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oxygen for striped bass


Oxygen. an element that all living creatures need to survive, including bass. Pay attention to oxygen in the water. By knowing water oxygen content in various areas, an angler will develop a better understanding why a bass acts the way it does under the many different conditions. When a bass has a limited supply of oxygen, it tends to get more disoriented and much slower or lethargic. The "key" in understanding the rules of oxygenic water is that the cooler the water, the more oxygen content and on the flip side, the warmer the water the less oxygen content. The more oxygen a bass can get usually during the warmer months the more active it will be. Usually during the summer when the water temperature hits the 80 degree mark or higher, the oxygen in the water will start to diminish.
How does this relate to bass fishing? Well, a bass will usually do one of two things in a condition such as this. A bass will drop down (usually towards the thermocline mark) to water that is cooler for a larger supply of oxygen, or a bass will usually head for vegetation areas because of the constant production of oxygen that aquatic plants naturally provide. This is mostly the case during late spring, summer, and early fall.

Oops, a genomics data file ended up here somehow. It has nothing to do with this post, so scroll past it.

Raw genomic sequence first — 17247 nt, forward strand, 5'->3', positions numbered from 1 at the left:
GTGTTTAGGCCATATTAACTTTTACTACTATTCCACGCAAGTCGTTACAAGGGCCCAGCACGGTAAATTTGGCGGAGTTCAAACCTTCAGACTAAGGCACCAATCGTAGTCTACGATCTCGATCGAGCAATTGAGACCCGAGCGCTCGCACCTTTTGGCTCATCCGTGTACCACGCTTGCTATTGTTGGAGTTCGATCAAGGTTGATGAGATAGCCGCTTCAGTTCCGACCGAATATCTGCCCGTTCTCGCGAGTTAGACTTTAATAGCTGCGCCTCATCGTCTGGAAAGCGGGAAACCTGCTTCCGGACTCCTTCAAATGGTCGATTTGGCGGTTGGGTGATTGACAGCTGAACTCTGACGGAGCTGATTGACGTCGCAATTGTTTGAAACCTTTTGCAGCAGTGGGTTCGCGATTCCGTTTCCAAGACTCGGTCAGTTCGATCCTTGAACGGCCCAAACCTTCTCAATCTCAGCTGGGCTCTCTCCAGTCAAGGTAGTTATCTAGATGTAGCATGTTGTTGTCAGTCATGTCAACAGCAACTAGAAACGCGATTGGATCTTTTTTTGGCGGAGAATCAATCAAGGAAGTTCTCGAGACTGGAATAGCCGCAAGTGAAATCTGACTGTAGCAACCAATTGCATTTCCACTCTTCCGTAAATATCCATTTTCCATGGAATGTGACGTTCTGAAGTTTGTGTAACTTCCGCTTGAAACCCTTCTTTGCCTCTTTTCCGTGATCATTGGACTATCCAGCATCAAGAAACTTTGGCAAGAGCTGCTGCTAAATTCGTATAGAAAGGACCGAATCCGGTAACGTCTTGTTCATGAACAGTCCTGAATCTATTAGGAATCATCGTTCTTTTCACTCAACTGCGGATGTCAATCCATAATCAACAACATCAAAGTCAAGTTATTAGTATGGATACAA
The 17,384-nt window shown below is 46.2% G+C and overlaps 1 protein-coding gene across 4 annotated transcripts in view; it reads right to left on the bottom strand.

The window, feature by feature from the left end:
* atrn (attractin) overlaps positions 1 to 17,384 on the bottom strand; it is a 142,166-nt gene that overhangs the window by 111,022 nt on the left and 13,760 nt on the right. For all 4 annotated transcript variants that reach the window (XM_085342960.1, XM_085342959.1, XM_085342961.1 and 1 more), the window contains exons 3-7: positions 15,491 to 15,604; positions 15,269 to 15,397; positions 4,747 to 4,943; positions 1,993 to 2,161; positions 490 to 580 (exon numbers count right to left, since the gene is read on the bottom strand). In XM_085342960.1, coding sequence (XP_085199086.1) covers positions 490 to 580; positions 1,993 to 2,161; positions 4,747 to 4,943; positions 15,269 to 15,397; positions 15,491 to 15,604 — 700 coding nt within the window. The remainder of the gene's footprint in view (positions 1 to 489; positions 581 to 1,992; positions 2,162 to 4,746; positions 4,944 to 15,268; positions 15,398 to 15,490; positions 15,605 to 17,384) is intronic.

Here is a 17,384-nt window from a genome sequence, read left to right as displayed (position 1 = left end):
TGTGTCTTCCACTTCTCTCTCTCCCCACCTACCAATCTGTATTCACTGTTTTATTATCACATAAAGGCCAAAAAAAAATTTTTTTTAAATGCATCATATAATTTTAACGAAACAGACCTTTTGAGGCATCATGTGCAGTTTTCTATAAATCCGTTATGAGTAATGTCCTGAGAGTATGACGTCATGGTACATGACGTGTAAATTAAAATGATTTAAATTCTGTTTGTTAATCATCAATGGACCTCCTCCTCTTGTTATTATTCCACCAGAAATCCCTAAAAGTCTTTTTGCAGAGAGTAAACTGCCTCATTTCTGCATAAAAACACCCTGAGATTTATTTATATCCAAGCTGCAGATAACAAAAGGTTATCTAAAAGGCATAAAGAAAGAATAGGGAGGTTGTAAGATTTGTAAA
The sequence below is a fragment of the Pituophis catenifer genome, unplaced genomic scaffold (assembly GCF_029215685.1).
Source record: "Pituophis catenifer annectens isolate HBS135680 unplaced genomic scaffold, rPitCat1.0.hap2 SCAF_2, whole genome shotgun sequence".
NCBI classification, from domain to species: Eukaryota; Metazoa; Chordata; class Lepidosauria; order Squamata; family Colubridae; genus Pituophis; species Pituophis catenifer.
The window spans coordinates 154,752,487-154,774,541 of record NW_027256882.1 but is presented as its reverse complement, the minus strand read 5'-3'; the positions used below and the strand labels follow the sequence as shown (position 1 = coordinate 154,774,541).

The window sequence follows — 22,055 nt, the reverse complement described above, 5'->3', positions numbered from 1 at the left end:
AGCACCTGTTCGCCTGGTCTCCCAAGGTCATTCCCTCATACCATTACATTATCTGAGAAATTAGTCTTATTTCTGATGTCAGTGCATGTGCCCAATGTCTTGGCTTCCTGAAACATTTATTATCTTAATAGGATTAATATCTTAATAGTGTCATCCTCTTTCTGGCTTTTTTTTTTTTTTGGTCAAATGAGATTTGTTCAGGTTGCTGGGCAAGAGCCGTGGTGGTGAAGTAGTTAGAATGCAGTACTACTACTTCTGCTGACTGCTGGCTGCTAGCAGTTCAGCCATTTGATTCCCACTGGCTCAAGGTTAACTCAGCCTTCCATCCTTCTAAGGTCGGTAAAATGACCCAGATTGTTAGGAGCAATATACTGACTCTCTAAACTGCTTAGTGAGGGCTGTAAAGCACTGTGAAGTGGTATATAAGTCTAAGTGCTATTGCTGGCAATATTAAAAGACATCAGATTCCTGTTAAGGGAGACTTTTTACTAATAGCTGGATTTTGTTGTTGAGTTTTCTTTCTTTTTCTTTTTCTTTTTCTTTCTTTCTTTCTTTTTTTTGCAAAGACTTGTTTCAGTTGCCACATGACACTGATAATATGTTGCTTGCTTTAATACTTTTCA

Here are some areas where ample supplies of oxygen can be found during these seasons:
1. Rivers: Because of the constant flowing of the water.
2. Creek mouths: Create a constant inflow of fresh water.
3. Deep water areas: Deeper, cooler water can have a better supply of oxygen
4. Vegetation areas: constant oxygen producing aquatic plants.
5. Areas of trees, stumps, and logs: The porous wood will hold oxygen
6. Power plants: Create a constant discharge of oxygenic water
7. Wind-blown banks: Create a constant oxygen source and there are many others.

Areas with the right temperatures and oxygen levels can present excellent angling opportunities.

Have a look at this brief research study by Alabama Department of conservation


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